Another must see is the famous Jimbaran Bay, on Bali's southwestern coast. One of Bali's best beaches, Jimbaran's 4km-long arc of sand is mostly clean and there is no shortage of places to get a snack, drink or seafood lunch. Spend some time relaxing on the beach and appreciate the beautiful views!
Tip: We carry around with us a WIFI portable device by TEP Wireless, which allowed up to search and find the best routes to reach places on our scooter. We definitely would have gotten lost without it!
You can use the code WHATDOESNTSUCK for 10% off your WIFI rental.
One thing that we really took advantage of while in Bali is the access to massages, yoga and the overall healthy and chilled activities available around the island. We indulged in a massage at our hotel, but there are plenty of places where you can get a spa treatment, a mani-pedi, a massage or a yoga session for a fraction of what you would pay anywhere else. It’s truly worth it!
Around 4pm, we headed to the famous Uluwatu Hindu water temple for the sunset and the iconic fire dance. The Luhur Uluwatu Temple, often known simply as Uluwatu Temple, is another Balinese coastal temple famous among both visitors and locals.
Perched on the edge of a high ocean cliff, this temple offers visitors an unforgettable stunning view of the horizon that you won’t want to miss.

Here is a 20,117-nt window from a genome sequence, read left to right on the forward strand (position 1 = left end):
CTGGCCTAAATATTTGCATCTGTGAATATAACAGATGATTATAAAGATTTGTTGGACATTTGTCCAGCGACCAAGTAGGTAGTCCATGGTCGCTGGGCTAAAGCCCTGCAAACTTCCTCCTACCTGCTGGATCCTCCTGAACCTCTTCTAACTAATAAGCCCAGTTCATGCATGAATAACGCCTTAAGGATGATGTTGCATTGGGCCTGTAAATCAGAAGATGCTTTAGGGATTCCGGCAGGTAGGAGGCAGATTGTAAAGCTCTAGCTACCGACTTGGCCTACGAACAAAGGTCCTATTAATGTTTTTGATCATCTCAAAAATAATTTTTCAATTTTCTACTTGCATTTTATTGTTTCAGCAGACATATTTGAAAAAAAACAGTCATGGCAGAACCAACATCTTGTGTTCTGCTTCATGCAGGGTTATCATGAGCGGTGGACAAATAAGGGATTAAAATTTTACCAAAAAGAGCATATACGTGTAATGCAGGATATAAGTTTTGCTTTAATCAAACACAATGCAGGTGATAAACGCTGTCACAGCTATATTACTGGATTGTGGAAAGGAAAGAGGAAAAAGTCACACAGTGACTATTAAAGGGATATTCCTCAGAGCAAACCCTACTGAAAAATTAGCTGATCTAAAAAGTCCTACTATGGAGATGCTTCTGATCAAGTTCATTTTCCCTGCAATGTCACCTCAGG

The entrance fee to the temple is RP 30,000 (USD $2) per person, and purple sarongs are provided if you wear clothes showing your knees.
Every night at 6.30pm, you can attend the popular Kecak Fire Dance, a local dance drama that is truly worth staying for. The extra to pay to attend the dance is RP 100,000 ($8.10) per person.
Tip: Be careful around the monkeys and remove hats, sunglasses and earrings. They will try and grab what you’re holding, so beware while taking pictures and videos!
48 Hours in Bali | Day 2: Yoga, high cliffs and surfing beach
We started off day 2 with an hour yoga class at our hotel, followed by the super breakfast once again - really not a better way to start the day!
We then headed off on our scooter, excited to explore all the amazing cliff top beaches we’ve heard so much about.